Rwanda's president is in Sudan for three days of meetings with Sudanese officials.  He is likely to visit the war-torn Darfur region during his trip.

The Rwandan Minister of State for Cooperation, Protais Mitali, told VOA that President Paul Kagame is in Sudan to discuss bilateral relations with his Sudanese counterpart, Omar el-Bashir.

"Our two ministers of foreign affairs will sign an agreement of cooperation about different issues like agriculture, irrigation, trade, energy," he said.

Mr. Mitali said it is likely that Mr. Kagame and the Sudanese president will talk about the Darfur conflict and meet with the several-hundred Rwandan troops stationed there with the African Union peace force.

"They can discuss the situation in Darfur because, as you know, we have a force there.  We have around 300 people [there]. It will be an opportunity for His Excellency to visit them, to see how they are, the problems they have, etc. etc," he added.

The primary mandate of the AU troops in the war-torn region of western Sudan is to protect military observers monitoring a ceasefire that the government and two rebel groups signed last year.

At the time Rwanda sent troops to Darfur last August, Mr. Kagame had said he and his country would not stand by and watch innocent civilians being killed in Darfur.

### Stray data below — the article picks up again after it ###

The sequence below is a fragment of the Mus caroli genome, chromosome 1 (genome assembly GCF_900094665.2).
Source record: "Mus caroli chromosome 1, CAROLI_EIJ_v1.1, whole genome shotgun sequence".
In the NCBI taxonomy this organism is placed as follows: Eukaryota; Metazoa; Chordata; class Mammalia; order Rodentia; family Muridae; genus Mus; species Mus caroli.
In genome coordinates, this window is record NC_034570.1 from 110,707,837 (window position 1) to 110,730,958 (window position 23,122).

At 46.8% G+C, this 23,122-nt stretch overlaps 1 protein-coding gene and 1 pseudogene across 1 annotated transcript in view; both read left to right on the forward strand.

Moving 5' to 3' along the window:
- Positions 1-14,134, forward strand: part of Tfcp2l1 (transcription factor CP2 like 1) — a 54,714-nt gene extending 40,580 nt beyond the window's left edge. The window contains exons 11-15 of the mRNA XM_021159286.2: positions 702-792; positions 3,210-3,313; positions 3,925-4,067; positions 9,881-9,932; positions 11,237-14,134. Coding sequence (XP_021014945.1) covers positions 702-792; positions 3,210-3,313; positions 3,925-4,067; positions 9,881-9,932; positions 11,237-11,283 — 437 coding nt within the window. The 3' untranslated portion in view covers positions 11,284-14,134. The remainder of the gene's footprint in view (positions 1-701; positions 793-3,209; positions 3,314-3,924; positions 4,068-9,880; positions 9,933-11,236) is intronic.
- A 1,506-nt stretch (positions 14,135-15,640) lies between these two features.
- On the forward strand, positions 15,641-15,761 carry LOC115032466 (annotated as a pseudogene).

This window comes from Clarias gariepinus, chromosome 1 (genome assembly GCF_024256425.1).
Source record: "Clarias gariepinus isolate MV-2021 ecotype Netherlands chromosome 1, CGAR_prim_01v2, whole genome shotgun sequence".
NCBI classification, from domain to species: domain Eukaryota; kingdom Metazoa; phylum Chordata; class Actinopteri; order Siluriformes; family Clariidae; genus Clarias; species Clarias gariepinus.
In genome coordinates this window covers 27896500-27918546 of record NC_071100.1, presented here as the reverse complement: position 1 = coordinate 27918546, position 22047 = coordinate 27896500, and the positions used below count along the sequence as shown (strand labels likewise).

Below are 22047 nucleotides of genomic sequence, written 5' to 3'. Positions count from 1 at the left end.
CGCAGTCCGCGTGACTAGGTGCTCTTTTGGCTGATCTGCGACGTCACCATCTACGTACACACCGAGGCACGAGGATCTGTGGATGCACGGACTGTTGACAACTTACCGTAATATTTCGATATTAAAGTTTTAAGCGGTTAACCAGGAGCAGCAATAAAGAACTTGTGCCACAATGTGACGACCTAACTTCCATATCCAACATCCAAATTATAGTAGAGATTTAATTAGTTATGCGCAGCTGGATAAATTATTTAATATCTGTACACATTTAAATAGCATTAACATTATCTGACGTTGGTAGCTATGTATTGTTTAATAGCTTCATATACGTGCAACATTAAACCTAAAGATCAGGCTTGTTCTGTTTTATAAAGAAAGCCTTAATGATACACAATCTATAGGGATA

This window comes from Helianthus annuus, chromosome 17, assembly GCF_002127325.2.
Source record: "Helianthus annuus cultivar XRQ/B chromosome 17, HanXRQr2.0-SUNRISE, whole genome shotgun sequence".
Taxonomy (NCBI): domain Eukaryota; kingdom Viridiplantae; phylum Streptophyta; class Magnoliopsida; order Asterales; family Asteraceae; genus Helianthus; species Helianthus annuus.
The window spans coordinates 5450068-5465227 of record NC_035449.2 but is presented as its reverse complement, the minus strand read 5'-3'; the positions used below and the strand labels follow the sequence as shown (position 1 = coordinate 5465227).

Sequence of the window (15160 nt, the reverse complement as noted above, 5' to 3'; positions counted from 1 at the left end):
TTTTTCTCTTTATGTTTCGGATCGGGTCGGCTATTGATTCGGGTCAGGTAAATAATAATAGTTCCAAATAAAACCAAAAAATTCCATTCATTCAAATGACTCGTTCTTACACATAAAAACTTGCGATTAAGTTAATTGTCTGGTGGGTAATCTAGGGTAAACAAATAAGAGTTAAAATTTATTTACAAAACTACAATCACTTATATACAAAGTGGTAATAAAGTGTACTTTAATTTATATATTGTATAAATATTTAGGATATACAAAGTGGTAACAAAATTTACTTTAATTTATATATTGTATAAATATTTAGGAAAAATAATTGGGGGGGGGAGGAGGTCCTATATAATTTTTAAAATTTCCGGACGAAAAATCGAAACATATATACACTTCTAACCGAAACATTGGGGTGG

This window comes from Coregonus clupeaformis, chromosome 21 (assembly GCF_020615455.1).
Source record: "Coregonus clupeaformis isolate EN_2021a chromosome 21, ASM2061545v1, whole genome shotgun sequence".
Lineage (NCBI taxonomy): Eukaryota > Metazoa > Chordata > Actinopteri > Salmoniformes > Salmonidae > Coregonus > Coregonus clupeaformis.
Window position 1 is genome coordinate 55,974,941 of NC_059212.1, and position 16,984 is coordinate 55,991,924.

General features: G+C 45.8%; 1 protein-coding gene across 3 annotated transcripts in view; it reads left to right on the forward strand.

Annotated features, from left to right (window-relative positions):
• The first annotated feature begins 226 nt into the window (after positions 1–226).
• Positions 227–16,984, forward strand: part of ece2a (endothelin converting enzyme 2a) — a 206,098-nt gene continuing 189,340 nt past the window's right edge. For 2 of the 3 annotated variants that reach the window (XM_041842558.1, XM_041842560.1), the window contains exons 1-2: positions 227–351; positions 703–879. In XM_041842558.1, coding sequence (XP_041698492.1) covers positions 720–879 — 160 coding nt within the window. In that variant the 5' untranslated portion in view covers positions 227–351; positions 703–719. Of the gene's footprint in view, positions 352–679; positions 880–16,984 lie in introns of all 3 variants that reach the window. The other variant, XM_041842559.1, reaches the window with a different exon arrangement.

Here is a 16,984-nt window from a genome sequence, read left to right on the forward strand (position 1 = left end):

Mr. Kagame made reference to Rwanda's 1994 genocide, in which Hutu extremists killed up to 800,000 Tutsis and moderate Hutus.  Although the United Nations had a force in Rwanda, it lacked the mandate to stop the killings.

There has been intense debate about whether or not the Darfur conflict can be called genocide, with the United States saying it is and the United Nations stopping short of using that label.

The two rebel groups say they are fighting for the economic and social rights of Darfur.  They, and others, accuse the Sudanese government of supporting a pro-Arab militia known as the Janjaweed, which carries out brutal attacks against the local population.

The Sudanese government calls the rebels hooligans and criminals and denies supporting the Arab militia.

The two-year-old Darfur conflict has claimed more than 50,000 lives and displaced more than one million people.